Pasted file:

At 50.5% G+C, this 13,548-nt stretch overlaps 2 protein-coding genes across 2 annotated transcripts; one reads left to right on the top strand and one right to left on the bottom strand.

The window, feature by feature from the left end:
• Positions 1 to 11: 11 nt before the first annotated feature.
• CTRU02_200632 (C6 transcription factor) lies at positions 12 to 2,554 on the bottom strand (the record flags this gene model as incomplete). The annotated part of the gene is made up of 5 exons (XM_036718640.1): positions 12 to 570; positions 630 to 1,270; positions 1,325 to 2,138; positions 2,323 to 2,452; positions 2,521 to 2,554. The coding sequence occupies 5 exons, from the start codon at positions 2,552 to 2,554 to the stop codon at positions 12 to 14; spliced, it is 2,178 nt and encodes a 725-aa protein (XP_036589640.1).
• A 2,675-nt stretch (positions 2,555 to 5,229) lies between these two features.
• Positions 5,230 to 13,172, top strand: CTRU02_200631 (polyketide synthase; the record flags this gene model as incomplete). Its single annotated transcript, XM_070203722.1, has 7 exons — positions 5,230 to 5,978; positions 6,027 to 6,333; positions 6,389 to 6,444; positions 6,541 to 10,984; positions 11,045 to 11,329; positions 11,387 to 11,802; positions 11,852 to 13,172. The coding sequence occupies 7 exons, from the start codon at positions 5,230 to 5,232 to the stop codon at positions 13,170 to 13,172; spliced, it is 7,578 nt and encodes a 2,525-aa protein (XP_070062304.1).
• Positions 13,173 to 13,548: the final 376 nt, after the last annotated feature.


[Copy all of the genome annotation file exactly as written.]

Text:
At 50.5% G+C, this 13,548-nt stretch overlaps 2 protein-coding genes across 2 annotated transcripts; one reads left to right on the top strand and one right to left on the bottom strand.

The window, feature by feature from the left end:
• Positions 1 to 11: 11 nt before the first annotated feature.
• CTRU02_200632 (C6 transcription factor) lies at positions 12 to 2,554 on the bottom strand (the record flags this gene model as incomplete). The annotated part of the gene is made up of 5 exons (XM_036718640.1): positions 12 to 570; positions 630 to 1,270; positions 1,325 to 2,138; positions 2,323 to 2,452; positions 2,521 to 2,554. The coding sequence occupies 5 exons, from the start codon at positions 2,552 to 2,554 to the stop codon at positions 12 to 14; spliced, it is 2,178 nt and encodes a 725-aa protein (XP_036589640.1).
• A 2,675-nt stretch (positions 2,555 to 5,229) lies between these two features.
• Positions 5,230 to 13,172, top strand: CTRU02_200631 (polyketide synthase; the record flags this gene model as incomplete). Its single annotated transcript, XM_070203722.1, has 7 exons — positions 5,230 to 5,978; positions 6,027 to 6,333; positions 6,389 to 6,444; positions 6,541 to 10,984; positions 11,045 to 11,329; positions 11,387 to 11,802; positions 11,852 to 13,172. The coding sequence occupies 7 exons, from the start codon at positions 5,230 to 5,232 to the stop codon at positions 13,170 to 13,172; spliced, it is 7,578 nt and encodes a 2,525-aa protein (XP_070062304.1).
• Positions 13,173 to 13,548: the final 376 nt, after the last annotated feature.